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on May 14, 2002
"Captain Nemo...we're overloadin' the dilitheum crystals!"
"I need more power now, Mr. Harding."
"I can't give it to ya, sir!"
Fun. That's the best word to describe this novel. It's just flat-out fun. I'm hoping that some younger readers will pick up this book then, when they've finished it, will seek out the many book references to Jules Verne that accompany this story. I know that'd put a lot of smiles on English teachers faces.
So what's the big deal with yet ANOTHER story about Captain Nemo? Well, Mr. Anderson has taken that tale and put a bit of a twist into it; he's made Andre' Nemo a real-life friend of Jules Verne in which Verne uses in his literary works. And it's a fast enjoyable read.
Maybe too fast.
Years fly by with abandon and it is sometimes difficult to fathom the time scale that the author bounds through.
There're also a few basic problems that I encountered:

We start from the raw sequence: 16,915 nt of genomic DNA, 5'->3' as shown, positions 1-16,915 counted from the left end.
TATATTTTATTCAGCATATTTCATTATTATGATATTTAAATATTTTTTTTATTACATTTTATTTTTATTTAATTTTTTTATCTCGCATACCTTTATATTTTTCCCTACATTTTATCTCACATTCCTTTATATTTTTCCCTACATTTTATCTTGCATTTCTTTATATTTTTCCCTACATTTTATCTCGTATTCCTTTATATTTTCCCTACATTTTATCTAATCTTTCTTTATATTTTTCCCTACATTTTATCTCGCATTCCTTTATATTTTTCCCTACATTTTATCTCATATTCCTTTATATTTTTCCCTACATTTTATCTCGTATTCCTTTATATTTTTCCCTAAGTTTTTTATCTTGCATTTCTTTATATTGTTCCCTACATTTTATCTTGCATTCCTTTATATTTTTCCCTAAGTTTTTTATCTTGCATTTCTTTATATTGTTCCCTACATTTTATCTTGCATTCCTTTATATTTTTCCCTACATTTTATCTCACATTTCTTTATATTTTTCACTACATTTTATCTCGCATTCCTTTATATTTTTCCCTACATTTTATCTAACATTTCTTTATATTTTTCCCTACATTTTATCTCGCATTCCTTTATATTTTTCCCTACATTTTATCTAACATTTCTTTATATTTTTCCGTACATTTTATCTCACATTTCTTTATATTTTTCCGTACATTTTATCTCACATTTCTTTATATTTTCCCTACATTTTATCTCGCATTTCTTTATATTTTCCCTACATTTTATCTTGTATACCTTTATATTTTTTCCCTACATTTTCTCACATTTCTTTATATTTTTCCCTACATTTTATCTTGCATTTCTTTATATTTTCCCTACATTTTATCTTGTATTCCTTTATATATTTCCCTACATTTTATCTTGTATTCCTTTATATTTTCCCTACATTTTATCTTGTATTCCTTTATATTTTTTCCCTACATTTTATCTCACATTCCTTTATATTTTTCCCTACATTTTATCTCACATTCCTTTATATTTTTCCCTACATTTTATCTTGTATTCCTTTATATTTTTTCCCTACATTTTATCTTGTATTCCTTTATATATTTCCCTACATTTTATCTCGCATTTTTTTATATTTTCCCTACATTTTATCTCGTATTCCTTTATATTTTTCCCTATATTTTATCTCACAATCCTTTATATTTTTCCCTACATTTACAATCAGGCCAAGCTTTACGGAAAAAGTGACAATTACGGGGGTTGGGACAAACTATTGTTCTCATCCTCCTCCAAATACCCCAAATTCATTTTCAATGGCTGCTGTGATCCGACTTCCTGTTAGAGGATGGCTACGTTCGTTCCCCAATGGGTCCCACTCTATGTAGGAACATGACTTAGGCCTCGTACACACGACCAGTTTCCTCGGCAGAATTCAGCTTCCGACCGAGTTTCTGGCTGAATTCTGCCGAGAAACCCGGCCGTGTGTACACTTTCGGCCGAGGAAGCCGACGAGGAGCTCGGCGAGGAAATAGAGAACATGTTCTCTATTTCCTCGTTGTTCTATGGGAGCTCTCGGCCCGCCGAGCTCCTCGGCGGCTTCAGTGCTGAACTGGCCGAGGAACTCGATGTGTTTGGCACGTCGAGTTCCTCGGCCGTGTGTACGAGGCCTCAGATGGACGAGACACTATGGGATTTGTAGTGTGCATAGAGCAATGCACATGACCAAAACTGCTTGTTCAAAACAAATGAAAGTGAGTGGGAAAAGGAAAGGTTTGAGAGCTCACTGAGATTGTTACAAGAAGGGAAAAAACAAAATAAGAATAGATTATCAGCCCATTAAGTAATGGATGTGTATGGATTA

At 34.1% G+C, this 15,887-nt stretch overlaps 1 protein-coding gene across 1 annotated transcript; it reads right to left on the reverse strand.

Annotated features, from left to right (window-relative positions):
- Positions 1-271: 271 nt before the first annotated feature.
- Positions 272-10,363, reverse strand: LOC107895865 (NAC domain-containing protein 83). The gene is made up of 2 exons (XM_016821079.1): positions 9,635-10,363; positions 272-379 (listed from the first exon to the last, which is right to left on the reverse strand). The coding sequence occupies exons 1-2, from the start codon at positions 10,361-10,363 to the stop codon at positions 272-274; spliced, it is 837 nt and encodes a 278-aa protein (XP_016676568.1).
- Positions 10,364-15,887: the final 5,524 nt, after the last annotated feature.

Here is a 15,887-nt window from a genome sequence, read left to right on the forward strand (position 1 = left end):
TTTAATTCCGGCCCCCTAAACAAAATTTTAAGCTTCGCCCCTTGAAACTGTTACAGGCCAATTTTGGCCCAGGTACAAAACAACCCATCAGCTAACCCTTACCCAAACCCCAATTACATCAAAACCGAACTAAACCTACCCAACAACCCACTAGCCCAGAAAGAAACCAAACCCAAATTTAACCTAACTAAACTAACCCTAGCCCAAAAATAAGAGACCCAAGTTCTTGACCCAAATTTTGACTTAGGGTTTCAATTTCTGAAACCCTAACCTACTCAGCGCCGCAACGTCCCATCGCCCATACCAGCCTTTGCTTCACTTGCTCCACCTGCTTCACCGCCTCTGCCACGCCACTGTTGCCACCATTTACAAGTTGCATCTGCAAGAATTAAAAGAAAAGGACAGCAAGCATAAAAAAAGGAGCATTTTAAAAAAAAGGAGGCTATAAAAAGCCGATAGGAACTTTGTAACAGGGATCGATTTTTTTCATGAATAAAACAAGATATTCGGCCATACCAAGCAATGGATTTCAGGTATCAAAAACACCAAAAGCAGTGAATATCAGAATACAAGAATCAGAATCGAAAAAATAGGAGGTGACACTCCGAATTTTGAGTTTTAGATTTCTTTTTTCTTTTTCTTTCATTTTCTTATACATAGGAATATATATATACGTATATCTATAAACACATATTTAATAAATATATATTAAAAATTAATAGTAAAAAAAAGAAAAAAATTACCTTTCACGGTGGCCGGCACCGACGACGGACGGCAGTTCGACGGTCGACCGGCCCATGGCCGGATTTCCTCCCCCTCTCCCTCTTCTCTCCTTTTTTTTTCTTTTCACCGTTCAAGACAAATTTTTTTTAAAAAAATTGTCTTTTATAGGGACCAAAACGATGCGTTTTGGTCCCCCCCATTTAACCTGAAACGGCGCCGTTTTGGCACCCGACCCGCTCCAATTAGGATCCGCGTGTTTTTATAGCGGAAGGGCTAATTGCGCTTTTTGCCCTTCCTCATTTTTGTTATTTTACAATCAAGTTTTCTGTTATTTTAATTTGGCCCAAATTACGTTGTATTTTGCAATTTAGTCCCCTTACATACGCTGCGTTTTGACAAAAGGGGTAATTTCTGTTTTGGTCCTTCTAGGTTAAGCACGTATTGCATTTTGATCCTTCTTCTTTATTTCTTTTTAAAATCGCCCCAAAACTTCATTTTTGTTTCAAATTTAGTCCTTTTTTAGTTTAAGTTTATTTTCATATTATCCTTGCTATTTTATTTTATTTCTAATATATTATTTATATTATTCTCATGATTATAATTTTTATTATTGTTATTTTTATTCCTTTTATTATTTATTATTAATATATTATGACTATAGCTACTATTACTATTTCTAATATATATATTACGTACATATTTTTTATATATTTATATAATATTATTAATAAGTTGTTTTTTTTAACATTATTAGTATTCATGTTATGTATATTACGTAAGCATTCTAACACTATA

In the beginning, when Nemo is getting ready to become cabin boy to the Captain onboard a merchant vessel, he is accepted thanks to the family ties of the lovely Caroline (an adolescent love interest of both Nemo and Verne). Verne longs to go and decides to steal away with Nemo on the vessel. But there are no arrangements made with the Captain for Verne's acceptance onto the ship. He just shows up on the boat and is miraculously admitted into the Captain's favor as a 'second' cabin boy. Too convenient there. A Captain would always know who was sailing with him long before they left port and this was never addressed. A weak point in the story.